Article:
THIS CITY. FIGHT CRAP WITH SELF-RESPECT. Which I thought was really
dull. I mean it got the point across but it wasn't very interesting.
On the other side, the new message read: WARNING! A PRETTY FACE
ISN'T SAFE IN THIS CITY. FIGHT BACK WITH SELF-ABUSE. THE NEW MUTILATOR.
AX FACTOR. I liked that one better. We got caught, but charges were
Two of the participants,
Irving Glick and Jack Napier (the latter of whom Law - somewhat
jokingly - characterized as "bull-headed and autocratic, but funny"),
were inspired to create the Billboard Liberation Front (BLF). The
BLF's most recent campaign to "improve" advertising in public space
got people to think differently about Apple's appropriation of the
images of famous people on their "Think Different" billboards. Amelia
Earhart's image was accompanied with the message "Think Doomed";
the Dalai Lama's, with "Think Disillusioned"; Ted Turner's with
"Think Dividends". The BLF have never been caught since that first
Suicide Club event.
Cacophony Society rises from the ashes of The Suicide Club
The preponderance of
bigger, more grandiose events, organized by fewer and fewer members
brought about the eventual demise of The Suicide Club in 1982. The
club died, says Law, "because after six years, everybody was sleeping
with everybody else, and people were bored." In 1986, six former
Suicide Club members formed the Cacophony Society. (Law joined several
months later - he had recently ended a relationship with one of
the founders and delayed his participation in the group until they
were on better terms.) In contrast to the insular, publicity-shy
Suicide Club, the Cacophony Society was more open to the press and
public. Law describes the Cacophony Society as "a group populated
by geeks and nerds, myself included - a group of misfits, even more
so than The Suicide Club."
from the Richmond
San Rafael Bridge, 1989
by Bob Gelman
One Cacophony Society
event which got plenty of attention from the police as well as from
the press was a beautifully arranged marriage of anti-capitalist
zeal and Christmas spirit dubbed Santasm. In December, 1994, 30
cheap-suited Santas stormed downtown San Francisco venue by holiday
venue. At Macys, Santas rode the escalators and chanted "charge
it, charge it"; out on the street, one naughty Santa (Law) got strung
up and hung from a lamppost in front of the St. Francis Hotel while
another guzzled booze from a Pine Sol bottle. Crashing a Christmas
ball at the Fairmont, the Santas drank wine, ate hors d'oeuvres,
danced and were even applauded by the guests. Law recalls that,
while dancing with a grandmotherly party guest, a security guard
came up to him and said, sotto voce, "Get the fuck out of here!"
So they left and hit the Tonga Room, but before they could get in
their first dance, security booted all the Santas out, even as the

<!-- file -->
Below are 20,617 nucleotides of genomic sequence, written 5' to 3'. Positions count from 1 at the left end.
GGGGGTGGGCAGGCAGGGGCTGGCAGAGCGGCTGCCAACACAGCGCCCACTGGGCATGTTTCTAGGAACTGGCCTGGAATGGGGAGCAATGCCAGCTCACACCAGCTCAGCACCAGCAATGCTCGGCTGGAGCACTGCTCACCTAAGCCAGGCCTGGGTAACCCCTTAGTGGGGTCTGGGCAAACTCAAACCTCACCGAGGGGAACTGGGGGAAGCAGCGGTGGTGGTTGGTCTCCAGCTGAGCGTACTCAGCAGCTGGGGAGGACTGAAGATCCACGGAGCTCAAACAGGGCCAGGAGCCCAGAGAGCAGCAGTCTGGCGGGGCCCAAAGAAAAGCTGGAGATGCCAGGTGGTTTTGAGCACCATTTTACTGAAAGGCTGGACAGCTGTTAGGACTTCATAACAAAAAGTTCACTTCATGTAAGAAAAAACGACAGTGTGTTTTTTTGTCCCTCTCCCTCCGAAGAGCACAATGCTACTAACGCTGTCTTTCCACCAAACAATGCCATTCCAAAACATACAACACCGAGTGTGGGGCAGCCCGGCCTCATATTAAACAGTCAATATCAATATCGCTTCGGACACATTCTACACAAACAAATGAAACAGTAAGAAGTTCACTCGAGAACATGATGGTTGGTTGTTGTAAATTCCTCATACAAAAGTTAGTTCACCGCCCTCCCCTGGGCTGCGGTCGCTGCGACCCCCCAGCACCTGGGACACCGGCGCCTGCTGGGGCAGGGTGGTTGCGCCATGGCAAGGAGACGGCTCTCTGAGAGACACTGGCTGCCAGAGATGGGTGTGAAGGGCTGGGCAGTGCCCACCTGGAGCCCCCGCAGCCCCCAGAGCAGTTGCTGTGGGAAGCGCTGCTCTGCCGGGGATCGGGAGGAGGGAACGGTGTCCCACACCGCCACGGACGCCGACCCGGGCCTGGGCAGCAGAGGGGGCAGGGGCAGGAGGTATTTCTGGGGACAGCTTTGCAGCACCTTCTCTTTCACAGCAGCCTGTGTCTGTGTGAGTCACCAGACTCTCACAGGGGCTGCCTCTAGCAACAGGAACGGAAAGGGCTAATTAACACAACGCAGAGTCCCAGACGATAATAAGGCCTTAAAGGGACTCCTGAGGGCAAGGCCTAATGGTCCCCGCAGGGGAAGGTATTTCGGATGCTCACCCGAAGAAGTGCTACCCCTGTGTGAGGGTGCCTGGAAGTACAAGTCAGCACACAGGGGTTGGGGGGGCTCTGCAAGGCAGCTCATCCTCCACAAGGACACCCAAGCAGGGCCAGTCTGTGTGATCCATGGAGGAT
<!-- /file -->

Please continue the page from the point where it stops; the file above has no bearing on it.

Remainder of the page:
tiki island combo played "Here Comes Santa Claus." Later in the
evening the Santas packed the peep show booths at the Lusty Lady
before going on to the Paradise Lounge where they handed out cigarettes
and condoms to the kids.
The following year Santasm
reached critical mass. Reprising the previous year's pranks, 100
red-clad marauders hit the same places, eating people's food and
drinking their booze; but the greater number induced an ugly mob
mentality that pissed off more people than it amused. Eventually
the cops came and Law assured them that this was just a party that
had got out of control, not a protest as they had feared. "Although
a lot of the events could be construed to have political undertones,
and this is certainly one of them, the Caco-phony Society always
avoided overt politics for many reasons," says Law. Clear of the
suspicion that the Santas had a political agenda, they were free
to leave, and the cops put away their riot gear and sent the paddy
wagons back to base.
Society does Burning Man
Burning Man began as
an annual Baker Beach event put on by Larry Harvey and Jerry James
from 1986 up until 1990 when it was shut down by the cops. Law and
his friend Michael Mikel suggested making Burning Man a Cacophony
Society event in the Black Rock Desert where Law had previously
done an event with "monster truck guys - we'd drive cars fast with
no headlights, shoot guns, and fuck around." A weekend work party
made up of Cacophony friends rebuilt The Man in the neon sign shop
where Law worked. On Labor Day weekend, "a caravan of about fifty
of us drove up to Gerlach and at dawn had breakfast at Bruno's.
The locals thought we were Satanists. About seventy of us went out
to the desert, did the event, and that was the first Burning Man
in the Black Rock."
For seven years, along
with Harvey and Mikel, Law was one of the main organizers of Burning
Man. "It's one of the greatest things I've ever been involved in.
Fabulous. Lots of good things about it." Law stopped participating
after the disastrous 1996 event in which his friend Michael Furey
was killed in a motorcycle accident and several people were injured
by a car that ran over their tent. In addition, Burning Man has
moved in a direction that Law does not support: "Aggrandizing a